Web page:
In Norton and Beninate, the issue was addressed at the trial. In those cases, the evidence showed that the hazardous condition existed for some time, albeit unknown, prior to the accident. The issue also arose from a trial judgment in White. In Riolo and Babin, the matter arose in the context of a summary judgment.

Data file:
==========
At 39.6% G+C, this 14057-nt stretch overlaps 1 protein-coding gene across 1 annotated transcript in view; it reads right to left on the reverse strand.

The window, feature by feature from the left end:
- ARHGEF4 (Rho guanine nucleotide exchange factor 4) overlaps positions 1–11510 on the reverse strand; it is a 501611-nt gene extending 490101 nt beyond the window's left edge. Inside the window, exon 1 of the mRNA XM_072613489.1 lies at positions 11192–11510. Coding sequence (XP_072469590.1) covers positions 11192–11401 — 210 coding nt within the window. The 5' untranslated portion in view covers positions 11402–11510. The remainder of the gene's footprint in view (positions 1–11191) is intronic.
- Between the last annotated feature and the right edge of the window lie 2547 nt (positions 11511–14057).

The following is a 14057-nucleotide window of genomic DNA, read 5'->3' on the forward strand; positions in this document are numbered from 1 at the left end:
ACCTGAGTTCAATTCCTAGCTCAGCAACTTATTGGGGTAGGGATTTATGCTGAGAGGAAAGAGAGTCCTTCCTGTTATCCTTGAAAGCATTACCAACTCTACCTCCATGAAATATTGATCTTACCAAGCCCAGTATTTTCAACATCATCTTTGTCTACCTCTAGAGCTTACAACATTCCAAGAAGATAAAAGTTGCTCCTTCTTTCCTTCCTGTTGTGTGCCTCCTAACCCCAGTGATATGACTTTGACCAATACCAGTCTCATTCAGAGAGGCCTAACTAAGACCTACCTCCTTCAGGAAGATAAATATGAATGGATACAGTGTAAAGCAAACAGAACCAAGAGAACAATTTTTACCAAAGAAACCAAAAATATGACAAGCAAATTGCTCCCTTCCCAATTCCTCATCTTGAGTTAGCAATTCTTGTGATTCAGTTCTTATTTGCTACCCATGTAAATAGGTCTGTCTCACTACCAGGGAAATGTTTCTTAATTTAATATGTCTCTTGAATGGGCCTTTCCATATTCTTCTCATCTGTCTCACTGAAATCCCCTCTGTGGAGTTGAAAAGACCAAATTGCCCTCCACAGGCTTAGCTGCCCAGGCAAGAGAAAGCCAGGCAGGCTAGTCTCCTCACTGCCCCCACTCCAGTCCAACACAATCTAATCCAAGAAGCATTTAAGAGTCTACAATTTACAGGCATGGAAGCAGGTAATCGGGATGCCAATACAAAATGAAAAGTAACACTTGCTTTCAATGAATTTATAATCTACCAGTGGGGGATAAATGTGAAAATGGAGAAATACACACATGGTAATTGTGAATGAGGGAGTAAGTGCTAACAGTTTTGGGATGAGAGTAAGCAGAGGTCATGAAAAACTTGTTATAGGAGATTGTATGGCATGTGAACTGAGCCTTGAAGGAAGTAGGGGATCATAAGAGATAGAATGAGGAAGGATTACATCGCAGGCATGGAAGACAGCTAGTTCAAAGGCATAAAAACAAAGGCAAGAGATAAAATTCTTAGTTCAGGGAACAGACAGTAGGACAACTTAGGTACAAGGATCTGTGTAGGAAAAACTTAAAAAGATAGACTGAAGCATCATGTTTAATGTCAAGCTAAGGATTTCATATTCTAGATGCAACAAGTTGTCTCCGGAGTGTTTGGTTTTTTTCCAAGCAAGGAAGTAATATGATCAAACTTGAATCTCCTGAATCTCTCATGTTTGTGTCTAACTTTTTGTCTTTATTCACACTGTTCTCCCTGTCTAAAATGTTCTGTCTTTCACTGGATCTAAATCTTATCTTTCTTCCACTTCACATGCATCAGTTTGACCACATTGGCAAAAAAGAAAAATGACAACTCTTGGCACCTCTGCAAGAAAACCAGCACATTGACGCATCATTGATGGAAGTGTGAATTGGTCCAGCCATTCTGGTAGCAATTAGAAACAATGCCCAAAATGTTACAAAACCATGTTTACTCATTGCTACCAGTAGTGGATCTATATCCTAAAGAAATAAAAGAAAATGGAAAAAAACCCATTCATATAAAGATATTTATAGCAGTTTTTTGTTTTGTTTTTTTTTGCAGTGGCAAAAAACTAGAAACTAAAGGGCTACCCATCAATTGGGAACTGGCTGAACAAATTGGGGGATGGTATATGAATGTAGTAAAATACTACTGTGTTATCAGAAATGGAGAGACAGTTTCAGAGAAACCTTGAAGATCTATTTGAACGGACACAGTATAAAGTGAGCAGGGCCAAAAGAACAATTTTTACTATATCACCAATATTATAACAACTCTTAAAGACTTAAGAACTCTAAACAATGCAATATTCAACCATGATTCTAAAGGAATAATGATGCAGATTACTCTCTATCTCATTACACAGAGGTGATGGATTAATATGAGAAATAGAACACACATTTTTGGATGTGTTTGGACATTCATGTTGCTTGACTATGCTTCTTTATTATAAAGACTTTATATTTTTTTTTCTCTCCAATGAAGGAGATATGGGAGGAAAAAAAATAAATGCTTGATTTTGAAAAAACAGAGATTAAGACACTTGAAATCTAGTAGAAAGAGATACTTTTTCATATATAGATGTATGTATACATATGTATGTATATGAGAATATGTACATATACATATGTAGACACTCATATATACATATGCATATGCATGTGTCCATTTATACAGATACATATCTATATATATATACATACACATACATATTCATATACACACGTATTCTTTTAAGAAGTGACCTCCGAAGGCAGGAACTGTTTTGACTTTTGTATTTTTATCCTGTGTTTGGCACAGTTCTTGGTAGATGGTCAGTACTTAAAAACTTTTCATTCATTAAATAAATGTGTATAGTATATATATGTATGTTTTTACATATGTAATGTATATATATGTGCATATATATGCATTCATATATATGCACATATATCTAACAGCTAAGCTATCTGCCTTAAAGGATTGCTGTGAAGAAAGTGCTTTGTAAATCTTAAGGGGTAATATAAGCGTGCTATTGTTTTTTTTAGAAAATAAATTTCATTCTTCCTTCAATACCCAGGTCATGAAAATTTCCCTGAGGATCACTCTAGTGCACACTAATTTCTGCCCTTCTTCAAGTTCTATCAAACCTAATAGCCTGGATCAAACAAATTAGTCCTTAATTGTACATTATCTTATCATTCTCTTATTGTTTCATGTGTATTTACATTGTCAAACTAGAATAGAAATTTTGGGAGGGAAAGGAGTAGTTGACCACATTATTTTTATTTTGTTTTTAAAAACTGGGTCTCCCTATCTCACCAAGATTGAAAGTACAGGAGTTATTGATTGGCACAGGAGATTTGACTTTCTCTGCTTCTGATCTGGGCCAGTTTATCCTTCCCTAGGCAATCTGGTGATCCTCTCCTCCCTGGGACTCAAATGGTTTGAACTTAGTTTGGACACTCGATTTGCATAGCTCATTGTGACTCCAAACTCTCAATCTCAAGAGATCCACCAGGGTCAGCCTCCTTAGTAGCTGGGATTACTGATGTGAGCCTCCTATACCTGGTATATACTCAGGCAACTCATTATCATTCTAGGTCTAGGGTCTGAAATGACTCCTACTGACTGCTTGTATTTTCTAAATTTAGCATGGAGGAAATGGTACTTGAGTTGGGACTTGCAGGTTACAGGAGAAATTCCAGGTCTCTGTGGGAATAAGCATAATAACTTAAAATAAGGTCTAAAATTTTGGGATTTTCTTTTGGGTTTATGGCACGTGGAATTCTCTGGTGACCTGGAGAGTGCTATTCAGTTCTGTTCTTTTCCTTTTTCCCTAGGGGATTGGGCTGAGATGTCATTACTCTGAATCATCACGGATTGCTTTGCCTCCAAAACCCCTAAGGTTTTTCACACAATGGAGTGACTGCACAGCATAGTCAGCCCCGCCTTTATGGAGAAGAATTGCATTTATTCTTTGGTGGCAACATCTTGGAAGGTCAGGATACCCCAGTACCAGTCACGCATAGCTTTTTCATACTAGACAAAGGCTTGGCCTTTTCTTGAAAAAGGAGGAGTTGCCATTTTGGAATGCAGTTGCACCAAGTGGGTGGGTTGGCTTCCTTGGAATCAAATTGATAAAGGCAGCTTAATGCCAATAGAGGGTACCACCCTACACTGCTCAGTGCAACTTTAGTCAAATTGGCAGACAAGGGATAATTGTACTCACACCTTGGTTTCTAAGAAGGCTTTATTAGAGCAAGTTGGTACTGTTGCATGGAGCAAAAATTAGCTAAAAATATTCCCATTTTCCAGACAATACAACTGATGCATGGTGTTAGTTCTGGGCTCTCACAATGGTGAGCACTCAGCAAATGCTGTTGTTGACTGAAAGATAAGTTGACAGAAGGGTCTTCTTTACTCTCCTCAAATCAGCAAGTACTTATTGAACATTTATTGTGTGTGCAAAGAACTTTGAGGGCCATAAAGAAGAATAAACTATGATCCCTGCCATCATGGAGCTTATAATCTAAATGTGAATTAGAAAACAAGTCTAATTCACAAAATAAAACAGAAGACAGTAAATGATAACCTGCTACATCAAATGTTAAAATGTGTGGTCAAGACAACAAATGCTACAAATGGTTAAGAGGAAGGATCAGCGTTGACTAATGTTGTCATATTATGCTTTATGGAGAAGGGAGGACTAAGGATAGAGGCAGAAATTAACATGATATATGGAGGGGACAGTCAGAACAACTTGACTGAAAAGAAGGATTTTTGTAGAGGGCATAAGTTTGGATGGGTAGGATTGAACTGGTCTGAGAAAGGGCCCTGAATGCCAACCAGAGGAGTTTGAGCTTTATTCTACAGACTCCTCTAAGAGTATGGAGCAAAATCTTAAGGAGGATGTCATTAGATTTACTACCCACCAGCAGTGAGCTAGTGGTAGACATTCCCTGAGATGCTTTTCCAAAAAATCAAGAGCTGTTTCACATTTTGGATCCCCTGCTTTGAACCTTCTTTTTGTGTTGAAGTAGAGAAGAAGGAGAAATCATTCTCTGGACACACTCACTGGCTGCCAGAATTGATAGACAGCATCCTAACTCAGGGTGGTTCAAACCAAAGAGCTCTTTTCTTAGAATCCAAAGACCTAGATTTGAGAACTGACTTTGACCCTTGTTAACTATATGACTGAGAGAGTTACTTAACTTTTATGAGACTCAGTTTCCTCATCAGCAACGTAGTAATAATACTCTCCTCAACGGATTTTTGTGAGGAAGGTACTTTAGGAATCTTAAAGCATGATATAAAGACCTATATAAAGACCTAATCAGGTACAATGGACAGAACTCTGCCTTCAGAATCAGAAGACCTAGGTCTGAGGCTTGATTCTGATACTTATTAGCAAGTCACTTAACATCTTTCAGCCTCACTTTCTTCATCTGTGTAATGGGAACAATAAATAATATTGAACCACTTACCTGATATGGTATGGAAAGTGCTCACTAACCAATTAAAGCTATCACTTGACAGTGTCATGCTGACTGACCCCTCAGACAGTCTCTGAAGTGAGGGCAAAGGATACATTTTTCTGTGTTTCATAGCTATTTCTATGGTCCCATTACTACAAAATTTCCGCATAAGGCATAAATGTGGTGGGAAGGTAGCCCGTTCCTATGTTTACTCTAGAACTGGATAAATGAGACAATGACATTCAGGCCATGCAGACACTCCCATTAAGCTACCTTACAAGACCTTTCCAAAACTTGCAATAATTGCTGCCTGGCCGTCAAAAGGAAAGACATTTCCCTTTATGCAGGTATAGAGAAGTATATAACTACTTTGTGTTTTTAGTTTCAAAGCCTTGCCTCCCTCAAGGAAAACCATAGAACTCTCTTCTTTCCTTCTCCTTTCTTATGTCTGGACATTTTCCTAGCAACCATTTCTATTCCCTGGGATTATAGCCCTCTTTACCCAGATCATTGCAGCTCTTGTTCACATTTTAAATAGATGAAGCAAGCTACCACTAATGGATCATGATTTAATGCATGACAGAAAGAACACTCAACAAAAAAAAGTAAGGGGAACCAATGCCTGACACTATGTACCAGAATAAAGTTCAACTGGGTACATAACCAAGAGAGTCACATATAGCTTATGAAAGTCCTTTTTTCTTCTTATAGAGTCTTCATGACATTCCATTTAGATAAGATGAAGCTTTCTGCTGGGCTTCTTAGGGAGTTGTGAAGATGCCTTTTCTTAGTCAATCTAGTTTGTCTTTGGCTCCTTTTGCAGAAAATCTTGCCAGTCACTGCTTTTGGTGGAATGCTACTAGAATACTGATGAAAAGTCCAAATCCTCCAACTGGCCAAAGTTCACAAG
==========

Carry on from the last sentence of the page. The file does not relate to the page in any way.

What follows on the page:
La.C.C.P. article 966 B provides that a summary judgment "shall be rendered forthwith if the pleadings, depositions, answers to interrogatories, and admissions on file, together with the affidavits, if any, show that there is no genuine issue as to material fact, and that mover is entitled to judgment as a matter of law". C.C.P. article 966 A(2) provides that summary judgment "is designed to secure the just, speedy, and inexpensive determination of every action", and is favored and Article 966 C(2) states that the burden of proof remains with the movant. "However, if the movant will not bear the burden of proof at trial on the matter that is before the court on the motion for summary judgment, the movant's burden on the motion does not require him to negate all essential elements of the adverse party's claim, action, or defense, but rather to point out to the court that there is an absence of factual support for one or more elements essential to the adverse party's claim, action, or defense. Thereafter, if the adverse party fails to produce factual support sufficient to establish that he will be able to satisfy his evidentiary burden of proof at trial, there is no genuine issue of material fact." C.C.P. art. 966 C(2). Appellate courts review summary judgments de novo, using the same criteria applied by trial courts to determine whether summary judgment is appropriate. Pizani v. Progressive Ins. Co., 98-225 (La.App. 5th Cir. 9/16/98), 719 So.2d 1086, 1087.